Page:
And lest you think otherwise, there was no ambiguity about what Jesus was doing here. The elites knew he was talking about them, and they didn’t like. They immediately wanted to have him arrested (Mathew 21: 45-46). The apostles knew he was threatening the status quo as well. After Jesus called out the Pharisees as hypocrites, they worried that he was offending the elites. They try to warn him: “Do you know that the Pharisees were offended when they heard [the things you said]?” they say (Mathew 15: 12). But Jesus, scoffs at their concern, derisively dismissing the Pharisees by saying “Leave them; they are blind guides. If the blind led the blind, both will fall into a pit” (Mathew 15: 14).

I am sure the reader will agree, this is not the picture of Jesus that most people get. He’s got strong opinions, he’s got enough hutzpah to publically shame authority figures, and he’s unconcerned (at he seems unconcerned, at least at this point) about the possible consequences of his defiance. He’s also a bit of an arrogant shit, impatient with dull ignorance and stupidity. When Peter, his own discipline, asks him to “Explain the parable” (i.e. explain what me means when he says that “what comes out of your mouth defiles you, he snaps back at him and wonders out loud “Are you still so dull?” (Mathew 15: 16), after which he “patiently” explains again.

Don’t you see that whatever enters the mouth goes into the stomach and then out of the body? But the things that come out of a person’s mouth come from the heart, and these defile them. For out of the heart come evil thoughts—murder, adultery, sexual immorality, theft, false testimony, slander. These are what defile a person; but eating with unwashed hands does not defile them” Mathew 15: 17-20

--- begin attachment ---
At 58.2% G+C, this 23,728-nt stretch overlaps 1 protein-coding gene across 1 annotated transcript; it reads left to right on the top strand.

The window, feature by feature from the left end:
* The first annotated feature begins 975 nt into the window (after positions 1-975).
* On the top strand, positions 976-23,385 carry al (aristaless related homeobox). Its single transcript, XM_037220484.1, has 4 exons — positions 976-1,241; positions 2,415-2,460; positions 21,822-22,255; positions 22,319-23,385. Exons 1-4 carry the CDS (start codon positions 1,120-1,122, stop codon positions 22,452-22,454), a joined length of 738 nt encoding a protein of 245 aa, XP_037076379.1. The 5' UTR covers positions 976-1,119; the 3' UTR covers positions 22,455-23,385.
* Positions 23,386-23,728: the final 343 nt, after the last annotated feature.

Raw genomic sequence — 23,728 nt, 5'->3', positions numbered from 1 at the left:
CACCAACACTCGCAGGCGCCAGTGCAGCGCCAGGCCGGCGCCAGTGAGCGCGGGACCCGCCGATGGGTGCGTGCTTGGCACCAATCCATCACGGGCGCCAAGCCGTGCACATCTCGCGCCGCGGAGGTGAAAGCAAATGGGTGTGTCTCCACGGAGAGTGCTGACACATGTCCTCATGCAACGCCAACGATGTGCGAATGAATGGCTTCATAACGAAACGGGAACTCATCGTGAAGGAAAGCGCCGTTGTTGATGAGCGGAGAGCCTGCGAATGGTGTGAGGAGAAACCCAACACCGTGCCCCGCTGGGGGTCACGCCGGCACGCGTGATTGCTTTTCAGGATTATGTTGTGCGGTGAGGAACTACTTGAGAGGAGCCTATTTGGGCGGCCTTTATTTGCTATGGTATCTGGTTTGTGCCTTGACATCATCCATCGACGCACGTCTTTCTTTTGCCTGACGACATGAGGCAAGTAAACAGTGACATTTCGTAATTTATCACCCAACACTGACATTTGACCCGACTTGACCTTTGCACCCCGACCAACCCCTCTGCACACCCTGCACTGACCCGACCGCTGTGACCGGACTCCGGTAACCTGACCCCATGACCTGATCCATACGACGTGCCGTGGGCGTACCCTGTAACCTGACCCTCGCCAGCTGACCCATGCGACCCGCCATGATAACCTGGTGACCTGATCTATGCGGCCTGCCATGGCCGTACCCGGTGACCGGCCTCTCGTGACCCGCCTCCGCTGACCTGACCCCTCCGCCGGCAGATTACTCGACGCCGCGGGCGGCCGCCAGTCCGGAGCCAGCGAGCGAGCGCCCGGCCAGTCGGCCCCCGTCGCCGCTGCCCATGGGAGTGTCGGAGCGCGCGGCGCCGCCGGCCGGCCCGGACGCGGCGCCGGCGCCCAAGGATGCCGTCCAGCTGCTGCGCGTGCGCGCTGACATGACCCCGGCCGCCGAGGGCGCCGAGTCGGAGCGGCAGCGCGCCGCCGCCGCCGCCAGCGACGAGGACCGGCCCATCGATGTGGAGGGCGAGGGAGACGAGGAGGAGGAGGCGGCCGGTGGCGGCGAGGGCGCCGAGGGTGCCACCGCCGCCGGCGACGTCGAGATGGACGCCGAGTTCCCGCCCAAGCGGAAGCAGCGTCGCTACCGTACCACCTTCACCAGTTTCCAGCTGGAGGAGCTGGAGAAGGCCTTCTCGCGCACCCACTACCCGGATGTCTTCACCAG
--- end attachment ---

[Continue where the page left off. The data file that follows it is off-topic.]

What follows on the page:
Jesus displayed similar impatience with ignorance when he tried to teach Nicodemus, who was a member of the Israeli elite, a Pharisee, and teacher of the people. At one point, Nicodemus could not understand what Jesus was saying, at which point Jesus expresses surprise that this man could not understand even the basic truth.

“You,” scoffs Jesus, “are Israel’s teacher…and [yet you do not] understand these things?” (John 3: 8-10).


At this point I have to reiterate, reading the bible for the first time, I was surprised. I had been taught that Jesus was this passive shepherd of sheeple, gentle, forgiving, and (if the pictures where any indication) good with children; but that was clearly not true, or at least not the whole story. And it wasn’t just that Jesus was an antiauthoritarian who thought himself wiser, smarter, and better connected (to God) than the ruling elites of his time; he was, as I already said, an actual dyed in the whole socialist revolutionary. In his own words, he had come to set the prisoners free, free the oppressed, and bring “good news” to poor. The “good news” was presumably the end of their poverty and oppression, for what could be better news than that to a poor person? In his own words, or as close to his own words as we have left,[4] Jesus said…

The Spirit of the Lord is on me, because he has anointed me to proclaim good news to the poor. He has sent me to proclaim freedom for the prisoners and recovery of sight for the blind[folded], to set the oppressed free…. John 4: 18:20.